Two weekends ago we went to a local swap meet in Hutchinson. Adam, Robert, Drew, and I piled into Robert’s 2006 Pontiac and made the 30 minute journey. The swap meet was fairly small ,but it was still a nice event to go to. It drizzled and rained for some of it, which is probably why it was a small one. There were a bunch of miscellaneous Ford and Chevrolet truck parts, no surprise.
We arrived there at eight o’clock and stayed until two o’clock. In that time frame we almost all bought something. Drew bought an original 1951 Buick Repair manual from the factory, that was in very good condition. Robert was the big spender of the day who spent about $120 on an assortment of tools and a couple of parts for his 1970 C20. Meanwhile I bought a 1939 Dodge parts manual, (which I will explain in my next post, but you will have to stay tuned).
After we had our fill of the show we all headed off to do whatever we had for the weekend. In my case, once we arrived back, Adam and I decided to go cruising around for old cars and trucks in his 1968 Ford ½ Ton. We were driving around sharing what old car locations we knew of here in McPherson. The biggest one was a personal junkyard that had a lot of , “NO TRESPASSING” signs. However it was right next to the railroad tracks. Meaning that Adam and I walked next to the tracks to get a view of these cars. It was a darn good collection and he had some pretty neat cars, and we didn’t even get to see all of it.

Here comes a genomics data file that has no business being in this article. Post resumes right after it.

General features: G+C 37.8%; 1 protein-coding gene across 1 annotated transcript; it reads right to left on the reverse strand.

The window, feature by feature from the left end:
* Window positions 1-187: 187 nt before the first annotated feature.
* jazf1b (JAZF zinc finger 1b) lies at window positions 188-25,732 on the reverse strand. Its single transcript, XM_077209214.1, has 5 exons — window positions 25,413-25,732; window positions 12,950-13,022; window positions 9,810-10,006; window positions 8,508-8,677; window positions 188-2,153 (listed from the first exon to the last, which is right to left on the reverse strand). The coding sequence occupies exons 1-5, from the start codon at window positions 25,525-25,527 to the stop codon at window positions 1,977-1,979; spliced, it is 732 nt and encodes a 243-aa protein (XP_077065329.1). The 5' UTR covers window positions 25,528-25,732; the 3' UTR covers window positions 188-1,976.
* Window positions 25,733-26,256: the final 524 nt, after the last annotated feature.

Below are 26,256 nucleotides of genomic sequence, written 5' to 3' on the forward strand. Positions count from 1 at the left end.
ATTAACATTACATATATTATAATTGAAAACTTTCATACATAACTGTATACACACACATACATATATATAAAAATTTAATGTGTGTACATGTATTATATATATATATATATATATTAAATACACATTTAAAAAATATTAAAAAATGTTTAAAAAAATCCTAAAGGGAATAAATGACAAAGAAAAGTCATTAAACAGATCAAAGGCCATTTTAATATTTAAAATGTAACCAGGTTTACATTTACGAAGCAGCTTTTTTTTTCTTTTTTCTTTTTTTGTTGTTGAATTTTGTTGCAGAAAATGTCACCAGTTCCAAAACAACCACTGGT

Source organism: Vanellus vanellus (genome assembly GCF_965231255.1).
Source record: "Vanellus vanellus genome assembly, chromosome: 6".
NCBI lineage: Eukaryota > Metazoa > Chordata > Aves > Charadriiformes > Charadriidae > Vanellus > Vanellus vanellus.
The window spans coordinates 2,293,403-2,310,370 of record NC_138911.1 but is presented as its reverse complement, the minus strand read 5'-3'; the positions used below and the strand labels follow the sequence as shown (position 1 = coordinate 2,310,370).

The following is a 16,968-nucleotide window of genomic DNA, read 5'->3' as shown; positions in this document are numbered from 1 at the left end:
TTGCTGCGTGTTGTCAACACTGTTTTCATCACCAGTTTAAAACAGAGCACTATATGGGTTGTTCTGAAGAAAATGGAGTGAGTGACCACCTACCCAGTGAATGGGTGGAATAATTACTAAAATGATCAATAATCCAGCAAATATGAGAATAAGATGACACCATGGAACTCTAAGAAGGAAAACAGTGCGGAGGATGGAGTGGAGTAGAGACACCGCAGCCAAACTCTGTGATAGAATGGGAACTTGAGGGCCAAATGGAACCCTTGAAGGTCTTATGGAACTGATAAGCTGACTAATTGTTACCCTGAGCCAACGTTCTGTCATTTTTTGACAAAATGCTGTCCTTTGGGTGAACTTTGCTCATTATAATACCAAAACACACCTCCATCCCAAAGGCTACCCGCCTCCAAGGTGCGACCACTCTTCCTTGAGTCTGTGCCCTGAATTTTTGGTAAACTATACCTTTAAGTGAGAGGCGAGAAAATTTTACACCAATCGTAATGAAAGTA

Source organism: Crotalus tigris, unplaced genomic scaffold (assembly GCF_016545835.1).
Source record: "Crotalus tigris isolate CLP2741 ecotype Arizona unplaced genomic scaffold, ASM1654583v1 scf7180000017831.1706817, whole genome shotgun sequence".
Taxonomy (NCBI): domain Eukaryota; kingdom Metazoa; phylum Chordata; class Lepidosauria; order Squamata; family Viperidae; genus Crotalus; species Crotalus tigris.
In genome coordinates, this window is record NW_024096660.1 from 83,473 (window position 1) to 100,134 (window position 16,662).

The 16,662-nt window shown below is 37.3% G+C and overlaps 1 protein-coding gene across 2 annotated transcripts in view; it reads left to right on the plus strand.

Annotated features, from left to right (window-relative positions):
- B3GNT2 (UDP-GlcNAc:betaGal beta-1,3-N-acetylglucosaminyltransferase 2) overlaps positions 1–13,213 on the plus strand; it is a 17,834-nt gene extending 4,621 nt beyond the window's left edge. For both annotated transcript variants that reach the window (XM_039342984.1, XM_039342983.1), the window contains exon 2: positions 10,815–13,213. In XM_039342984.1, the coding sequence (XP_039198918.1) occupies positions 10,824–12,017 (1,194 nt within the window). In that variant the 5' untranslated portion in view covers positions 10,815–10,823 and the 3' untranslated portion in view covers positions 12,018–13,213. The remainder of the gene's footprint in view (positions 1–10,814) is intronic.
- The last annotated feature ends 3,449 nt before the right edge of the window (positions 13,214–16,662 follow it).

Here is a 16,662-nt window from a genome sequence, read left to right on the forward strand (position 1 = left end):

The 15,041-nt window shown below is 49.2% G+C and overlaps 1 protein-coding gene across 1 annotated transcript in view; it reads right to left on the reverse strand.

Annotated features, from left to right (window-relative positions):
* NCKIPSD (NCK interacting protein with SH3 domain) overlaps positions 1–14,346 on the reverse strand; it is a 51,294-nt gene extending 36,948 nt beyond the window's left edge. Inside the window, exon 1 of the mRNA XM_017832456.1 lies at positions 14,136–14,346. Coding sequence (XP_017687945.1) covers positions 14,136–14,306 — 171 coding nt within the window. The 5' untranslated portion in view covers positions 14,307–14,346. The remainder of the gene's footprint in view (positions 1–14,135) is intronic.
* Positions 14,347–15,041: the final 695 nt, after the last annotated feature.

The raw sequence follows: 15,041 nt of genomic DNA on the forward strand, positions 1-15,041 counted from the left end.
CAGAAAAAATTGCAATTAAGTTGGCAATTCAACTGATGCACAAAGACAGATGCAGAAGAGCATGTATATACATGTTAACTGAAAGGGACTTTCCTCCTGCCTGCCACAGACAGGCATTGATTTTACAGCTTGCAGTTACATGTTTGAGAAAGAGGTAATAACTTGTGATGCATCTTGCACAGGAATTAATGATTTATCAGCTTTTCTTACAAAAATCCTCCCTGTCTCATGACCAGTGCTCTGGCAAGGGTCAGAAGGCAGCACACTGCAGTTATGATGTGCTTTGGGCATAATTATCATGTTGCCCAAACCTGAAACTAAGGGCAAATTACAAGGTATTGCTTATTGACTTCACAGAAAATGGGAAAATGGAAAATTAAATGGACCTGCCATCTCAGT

After our cruise we headed to the mess hall, and then back out again. We strayed not too far from the college when Adam’s truck began to experience some backfiring. So we returned to the campus and did some maintenance by the sheds that a bunch of the students rent. I don’t think I have mentioned the sheds before,essentially they are storage lockers, like the stuff you see on Storage Wars, right across from the college. Most of the A.R. students with project cars rent them out to store and work on their vehicle. Matt Edmonds let us park in front of his shed and used his tools to adjust the timing on Adam’s truck. Apparently they had set it a few days ago, but used information from an online source stating that it should be between 15-18 degrees, so they set it at 20. However when Matt looked it up in Adam’s manual, he saw that it should be at 6 degrees. They corrected themselves and adjusted it to 8.
It just goes to show how friendly and willing the A.R kids are to help other auto students and their projects.